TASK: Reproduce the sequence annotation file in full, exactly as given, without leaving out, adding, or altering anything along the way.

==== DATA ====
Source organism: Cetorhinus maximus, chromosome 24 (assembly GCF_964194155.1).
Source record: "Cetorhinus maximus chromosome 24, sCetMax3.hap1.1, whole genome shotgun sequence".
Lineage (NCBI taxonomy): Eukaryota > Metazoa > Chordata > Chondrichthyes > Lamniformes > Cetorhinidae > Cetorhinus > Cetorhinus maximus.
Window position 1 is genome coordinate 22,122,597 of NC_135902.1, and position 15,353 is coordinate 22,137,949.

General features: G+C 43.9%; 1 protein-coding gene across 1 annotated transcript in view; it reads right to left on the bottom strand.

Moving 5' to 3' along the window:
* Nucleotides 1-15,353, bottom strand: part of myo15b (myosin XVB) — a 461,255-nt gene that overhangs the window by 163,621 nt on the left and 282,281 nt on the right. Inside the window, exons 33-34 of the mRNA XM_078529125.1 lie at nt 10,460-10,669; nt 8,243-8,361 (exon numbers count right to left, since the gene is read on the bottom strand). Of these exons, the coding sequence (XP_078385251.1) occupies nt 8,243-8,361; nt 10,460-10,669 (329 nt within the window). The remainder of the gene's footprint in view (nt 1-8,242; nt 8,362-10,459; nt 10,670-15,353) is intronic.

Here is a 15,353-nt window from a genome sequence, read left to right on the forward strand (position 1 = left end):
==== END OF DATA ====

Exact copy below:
Source organism: Cetorhinus maximus, chromosome 24 (assembly GCF_964194155.1).
Source record: "Cetorhinus maximus chromosome 24, sCetMax3.hap1.1, whole genome shotgun sequence".
Lineage (NCBI taxonomy): Eukaryota > Metazoa > Chordata > Chondrichthyes > Lamniformes > Cetorhinidae > Cetorhinus > Cetorhinus maximus.
Window position 1 is genome coordinate 22,122,597 of NC_135902.1, and position 15,353 is coordinate 22,137,949.

General features: G+C 43.9%; 1 protein-coding gene across 1 annotated transcript in view; it reads right to left on the bottom strand.

Moving 5' to 3' along the window:
* Nucleotides 1-15,353, bottom strand: part of myo15b (myosin XVB) — a 461,255-nt gene that overhangs the window by 163,621 nt on the left and 282,281 nt on the right. Inside the window, exons 33-34 of the mRNA XM_078529125.1 lie at nt 10,460-10,669; nt 8,243-8,361 (exon numbers count right to left, since the gene is read on the bottom strand). Of these exons, the coding sequence (XP_078385251.1) occupies nt 8,243-8,361; nt 10,460-10,669 (329 nt within the window). The remainder of the gene's footprint in view (nt 1-8,242; nt 8,362-10,459; nt 10,670-15,353) is intronic.

Here is a 15,353-nt window from a genome sequence, read left to right on the forward strand (position 1 = left end):